5. Happy Thanksgiving! I have no wisdom on the craft fair front as I’ve never done it but I’m sure you’ll do great.

  6. happy thanksgiving to you too!
    love the blocks for this quilt…congrats on the craft fair. i’m sure folks will love your work. one piece of advice…try not to listen to those shopper who say things like…i could make that. remember…you did…they didn’t!

  7. I’ve done several shows in the past years and always come away with a great sense of accomplishment (even when sales are low). It’s just nice to get out in the community and share your love for crafting.

    My advise: Try to smile and talk to as many or all of the customers. It helps to get into conversation (even non craft related) but if you can direct it to talk about your processes then customers have a better sense of the time you put into it and I’ve often find this leads to sales. Good luck!!

  8. This is beautiful! What a wonderful quilt it will make. I have done a lot of craft fairs, and I agree with Jacquie above, the one thing (and usually it really is just the one thing) that can rub you the wrong way is that, “I can make that!” She is right- you did, they never will! It just hurts a bit if they examine it super closely to see how to do it and ask you questions! I try to laugh it off. Everything else is great! Here is all I can think of off the top of my head: Make sure you have someone to give you a break to go to the bathroom a couple of times during the day (I always run around and buy things I have been eyeing all day at this time too!), bring lots of change (paper change) and be prepared to break a big bill or two first thing in the morning, bring something to work on for the quiet moments, a handtruck is nice for hauling things in and out (your own), all the same color tablecloths will make your display look really nice and inviting, if possible, have some things at different levels to look at (things hanging at eye level to draw people in), bring food and drinks for yourself for snacking through out the day, bags for your things you sell, business cards so people can contact you, have small handmade items for sale under five dollars if possible (the smaller items bring people into your booth to look and they stay to buy other items too usually), um…that is all I can think of right now! Hope this helps! Don’t worry, getting nervous is all a part of it, and my tummy usually settles down in the first 30 minutes the fair is open. It is a lot of fun!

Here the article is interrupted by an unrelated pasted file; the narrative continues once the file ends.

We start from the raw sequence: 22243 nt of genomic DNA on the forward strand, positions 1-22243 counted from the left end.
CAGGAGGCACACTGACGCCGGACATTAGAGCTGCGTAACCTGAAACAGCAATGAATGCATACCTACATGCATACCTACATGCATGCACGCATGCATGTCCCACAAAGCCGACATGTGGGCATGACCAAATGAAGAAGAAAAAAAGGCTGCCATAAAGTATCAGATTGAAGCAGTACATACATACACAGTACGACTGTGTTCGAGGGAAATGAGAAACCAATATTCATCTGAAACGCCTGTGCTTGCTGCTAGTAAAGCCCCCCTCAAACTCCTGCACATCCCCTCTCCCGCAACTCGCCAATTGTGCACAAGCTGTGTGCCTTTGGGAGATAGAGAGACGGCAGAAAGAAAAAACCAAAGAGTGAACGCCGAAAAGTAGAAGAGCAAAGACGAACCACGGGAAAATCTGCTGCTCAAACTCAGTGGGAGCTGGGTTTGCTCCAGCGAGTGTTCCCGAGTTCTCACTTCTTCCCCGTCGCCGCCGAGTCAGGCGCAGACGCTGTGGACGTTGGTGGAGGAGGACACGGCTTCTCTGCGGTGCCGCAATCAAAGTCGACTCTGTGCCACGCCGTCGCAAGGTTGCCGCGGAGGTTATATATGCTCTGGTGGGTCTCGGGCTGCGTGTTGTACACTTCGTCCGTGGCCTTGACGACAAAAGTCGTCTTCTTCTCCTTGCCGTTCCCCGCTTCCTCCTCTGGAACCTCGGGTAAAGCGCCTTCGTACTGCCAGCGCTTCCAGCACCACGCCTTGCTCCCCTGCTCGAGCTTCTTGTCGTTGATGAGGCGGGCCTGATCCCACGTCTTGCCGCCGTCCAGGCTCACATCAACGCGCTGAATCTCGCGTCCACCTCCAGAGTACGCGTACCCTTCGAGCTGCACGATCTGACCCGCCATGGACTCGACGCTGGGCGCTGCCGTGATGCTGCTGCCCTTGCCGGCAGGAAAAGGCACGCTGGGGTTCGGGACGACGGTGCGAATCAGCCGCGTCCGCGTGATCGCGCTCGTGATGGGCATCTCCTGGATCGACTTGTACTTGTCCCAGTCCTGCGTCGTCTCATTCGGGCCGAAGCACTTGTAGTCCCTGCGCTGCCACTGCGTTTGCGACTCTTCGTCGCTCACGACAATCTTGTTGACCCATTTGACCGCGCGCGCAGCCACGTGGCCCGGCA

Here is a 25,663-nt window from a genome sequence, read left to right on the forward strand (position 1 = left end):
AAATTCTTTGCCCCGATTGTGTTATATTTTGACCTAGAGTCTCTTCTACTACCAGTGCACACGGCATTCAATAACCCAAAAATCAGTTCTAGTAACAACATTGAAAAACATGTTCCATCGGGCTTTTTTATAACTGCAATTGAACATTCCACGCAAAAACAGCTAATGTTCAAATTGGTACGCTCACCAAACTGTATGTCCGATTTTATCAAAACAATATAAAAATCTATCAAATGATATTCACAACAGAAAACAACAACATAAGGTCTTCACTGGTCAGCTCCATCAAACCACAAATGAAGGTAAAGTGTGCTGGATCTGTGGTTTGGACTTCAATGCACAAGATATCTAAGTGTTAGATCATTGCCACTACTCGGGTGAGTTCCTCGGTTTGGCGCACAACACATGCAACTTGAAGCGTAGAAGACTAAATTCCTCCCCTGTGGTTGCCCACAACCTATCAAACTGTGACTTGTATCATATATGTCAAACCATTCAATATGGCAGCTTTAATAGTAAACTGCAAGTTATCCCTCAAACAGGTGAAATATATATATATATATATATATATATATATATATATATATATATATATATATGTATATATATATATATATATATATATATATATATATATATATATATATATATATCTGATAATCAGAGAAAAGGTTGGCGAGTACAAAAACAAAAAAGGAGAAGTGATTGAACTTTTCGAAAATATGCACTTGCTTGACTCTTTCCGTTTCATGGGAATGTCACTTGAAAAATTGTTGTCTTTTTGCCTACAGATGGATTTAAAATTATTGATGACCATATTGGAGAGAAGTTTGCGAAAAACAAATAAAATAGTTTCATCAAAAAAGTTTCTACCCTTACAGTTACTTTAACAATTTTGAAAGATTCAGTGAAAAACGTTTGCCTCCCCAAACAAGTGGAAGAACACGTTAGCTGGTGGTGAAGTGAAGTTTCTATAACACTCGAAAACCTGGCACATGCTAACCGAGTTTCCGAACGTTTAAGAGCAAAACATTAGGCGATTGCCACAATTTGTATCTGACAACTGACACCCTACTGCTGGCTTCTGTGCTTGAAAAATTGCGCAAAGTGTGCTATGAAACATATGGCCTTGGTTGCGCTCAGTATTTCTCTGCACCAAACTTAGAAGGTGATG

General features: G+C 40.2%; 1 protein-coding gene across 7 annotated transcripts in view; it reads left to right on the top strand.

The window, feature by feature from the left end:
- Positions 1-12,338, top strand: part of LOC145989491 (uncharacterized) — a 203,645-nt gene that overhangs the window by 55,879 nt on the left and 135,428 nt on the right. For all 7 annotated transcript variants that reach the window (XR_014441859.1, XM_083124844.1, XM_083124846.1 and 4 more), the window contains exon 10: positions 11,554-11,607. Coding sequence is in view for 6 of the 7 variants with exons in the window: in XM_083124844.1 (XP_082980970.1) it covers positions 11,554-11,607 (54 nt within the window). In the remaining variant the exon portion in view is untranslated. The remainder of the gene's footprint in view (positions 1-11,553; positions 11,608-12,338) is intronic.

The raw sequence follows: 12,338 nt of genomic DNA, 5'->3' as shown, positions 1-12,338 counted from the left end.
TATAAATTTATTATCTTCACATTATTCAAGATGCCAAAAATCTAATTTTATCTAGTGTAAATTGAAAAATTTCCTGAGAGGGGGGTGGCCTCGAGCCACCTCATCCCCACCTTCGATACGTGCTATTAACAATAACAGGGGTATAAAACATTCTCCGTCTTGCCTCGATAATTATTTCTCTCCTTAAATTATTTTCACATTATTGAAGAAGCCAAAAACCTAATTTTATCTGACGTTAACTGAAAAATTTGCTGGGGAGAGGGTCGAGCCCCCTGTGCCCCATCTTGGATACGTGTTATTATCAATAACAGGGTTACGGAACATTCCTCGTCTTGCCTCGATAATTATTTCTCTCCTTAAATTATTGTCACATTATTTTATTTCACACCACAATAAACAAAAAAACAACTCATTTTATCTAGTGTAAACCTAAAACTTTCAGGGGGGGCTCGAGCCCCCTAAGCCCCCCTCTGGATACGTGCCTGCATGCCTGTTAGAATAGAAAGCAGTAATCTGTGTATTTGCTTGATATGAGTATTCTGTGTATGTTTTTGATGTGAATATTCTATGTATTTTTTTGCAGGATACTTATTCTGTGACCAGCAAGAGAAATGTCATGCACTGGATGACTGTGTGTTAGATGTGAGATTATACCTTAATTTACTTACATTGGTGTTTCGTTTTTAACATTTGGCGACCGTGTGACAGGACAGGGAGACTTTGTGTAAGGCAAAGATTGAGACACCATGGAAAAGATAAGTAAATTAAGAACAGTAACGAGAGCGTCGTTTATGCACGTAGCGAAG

9. I think making sure to have stuff at various price points is pretty important. I went this summer and had hoards for $25, but nothing at the $9 or $12-ish level, and I really do think that would have helped. Good luck to you–can’t wait to hear the report.

Leave a Reply

Fill in your details below or click an icon to log in: Logo

You are commenting using your account. Log Out /  Change )

Twitter picture

You are commenting using your Twitter account. Log Out /  Change )

Facebook photo

You are commenting using your Facebook account. Log Out /  Change )

Connecting to %s